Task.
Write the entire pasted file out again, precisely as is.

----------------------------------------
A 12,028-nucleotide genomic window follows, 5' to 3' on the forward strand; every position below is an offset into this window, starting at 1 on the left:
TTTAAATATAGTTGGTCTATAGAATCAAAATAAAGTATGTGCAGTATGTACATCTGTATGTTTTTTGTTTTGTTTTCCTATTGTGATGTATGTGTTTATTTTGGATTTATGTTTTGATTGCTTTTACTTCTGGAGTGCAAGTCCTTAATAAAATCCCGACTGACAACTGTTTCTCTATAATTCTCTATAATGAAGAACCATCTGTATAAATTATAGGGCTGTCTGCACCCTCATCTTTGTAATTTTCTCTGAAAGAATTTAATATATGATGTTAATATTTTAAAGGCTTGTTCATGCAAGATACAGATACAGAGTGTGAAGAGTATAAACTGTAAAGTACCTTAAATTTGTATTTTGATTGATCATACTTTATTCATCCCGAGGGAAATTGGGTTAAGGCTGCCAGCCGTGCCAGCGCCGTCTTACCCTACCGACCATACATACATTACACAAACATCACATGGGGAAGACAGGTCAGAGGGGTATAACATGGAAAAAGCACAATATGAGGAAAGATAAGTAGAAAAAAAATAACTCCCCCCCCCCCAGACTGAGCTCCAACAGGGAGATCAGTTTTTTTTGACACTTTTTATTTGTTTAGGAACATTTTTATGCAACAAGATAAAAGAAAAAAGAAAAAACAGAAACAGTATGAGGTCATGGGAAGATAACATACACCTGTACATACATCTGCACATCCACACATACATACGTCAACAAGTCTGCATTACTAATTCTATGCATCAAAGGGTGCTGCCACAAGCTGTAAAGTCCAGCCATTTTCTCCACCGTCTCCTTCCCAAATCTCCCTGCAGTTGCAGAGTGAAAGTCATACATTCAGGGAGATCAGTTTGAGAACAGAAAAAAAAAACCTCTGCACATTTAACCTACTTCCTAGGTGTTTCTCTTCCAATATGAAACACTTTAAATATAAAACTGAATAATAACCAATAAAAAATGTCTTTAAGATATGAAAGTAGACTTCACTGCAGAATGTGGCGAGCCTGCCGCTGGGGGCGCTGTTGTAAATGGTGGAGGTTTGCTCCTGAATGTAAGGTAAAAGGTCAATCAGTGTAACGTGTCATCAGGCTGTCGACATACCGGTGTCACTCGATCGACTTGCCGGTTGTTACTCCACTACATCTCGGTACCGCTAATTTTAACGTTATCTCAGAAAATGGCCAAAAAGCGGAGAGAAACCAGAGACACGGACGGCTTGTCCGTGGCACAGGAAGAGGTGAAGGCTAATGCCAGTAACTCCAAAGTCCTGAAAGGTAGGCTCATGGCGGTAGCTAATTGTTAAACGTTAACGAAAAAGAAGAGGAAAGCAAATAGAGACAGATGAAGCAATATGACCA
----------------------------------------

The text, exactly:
A 12,028-nucleotide genomic window follows, 5' to 3' on the forward strand; every position below is an offset into this window, starting at 1 on the left:
TTTAAATATAGTTGGTCTATAGAATCAAAATAAAGTATGTGCAGTATGTACATCTGTATGTTTTTTGTTTTGTTTTCCTATTGTGATGTATGTGTTTATTTTGGATTTATGTTTTGATTGCTTTTACTTCTGGAGTGCAAGTCCTTAATAAAATCCCGACTGACAACTGTTTCTCTATAATTCTCTATAATGAAGAACCATCTGTATAAATTATAGGGCTGTCTGCACCCTCATCTTTGTAATTTTCTCTGAAAGAATTTAATATATGATGTTAATATTTTAAAGGCTTGTTCATGCAAGATACAGATACAGAGTGTGAAGAGTATAAACTGTAAAGTACCTTAAATTTGTATTTTGATTGATCATACTTTATTCATCCCGAGGGAAATTGGGTTAAGGCTGCCAGCCGTGCCAGCGCCGTCTTACCCTACCGACCATACATACATTACACAAACATCACATGGGGAAGACAGGTCAGAGGGGTATAACATGGAAAAAGCACAATATGAGGAAAGATAAGTAGAAAAAAAATAACTCCCCCCCCCCCAGACTGAGCTCCAACAGGGAGATCAGTTTTTTTTGACACTTTTTATTTGTTTAGGAACATTTTTATGCAACAAGATAAAAGAAAAAAGAAAAAACAGAAACAGTATGAGGTCATGGGAAGATAACATACACCTGTACATACATCTGCACATCCACACATACATACGTCAACAAGTCTGCATTACTAATTCTATGCATCAAAGGGTGCTGCCACAAGCTGTAAAGTCCAGCCATTTTCTCCACCGTCTCCTTCCCAAATCTCCCTGCAGTTGCAGAGTGAAAGTCATACATTCAGGGAGATCAGTTTGAGAACAGAAAAAAAAAACCTCTGCACATTTAACCTACTTCCTAGGTGTTTCTCTTCCAATATGAAACACTTTAAATATAAAACTGAATAATAACCAATAAAAAATGTCTTTAAGATATGAAAGTAGACTTCACTGCAGAATGTGGCGAGCCTGCCGCTGGGGGCGCTGTTGTAAATGGTGGAGGTTTGCTCCTGAATGTAAGGTAAAAGGTCAATCAGTGTAACGTGTCATCAGGCTGTCGACATACCGGTGTCACTCGATCGACTTGCCGGTTGTTACTCCACTACATCTCGGTACCGCTAATTTTAACGTTATCTCAGAAAATGGCCAAAAAGCGGAGAGAAACCAGAGACACGGACGGCTTGTCCGTGGCACAGGAAGAGGTGAAGGCTAATGCCAGTAACTCCAAAGTCCTGAAAGGTAGGCTCATGGCGGTAGCTAATTGTTAAACGTTAACGAAAAAGAAGAGGAAAGCAAATAGAGACAGATGAAGCAATATGACCA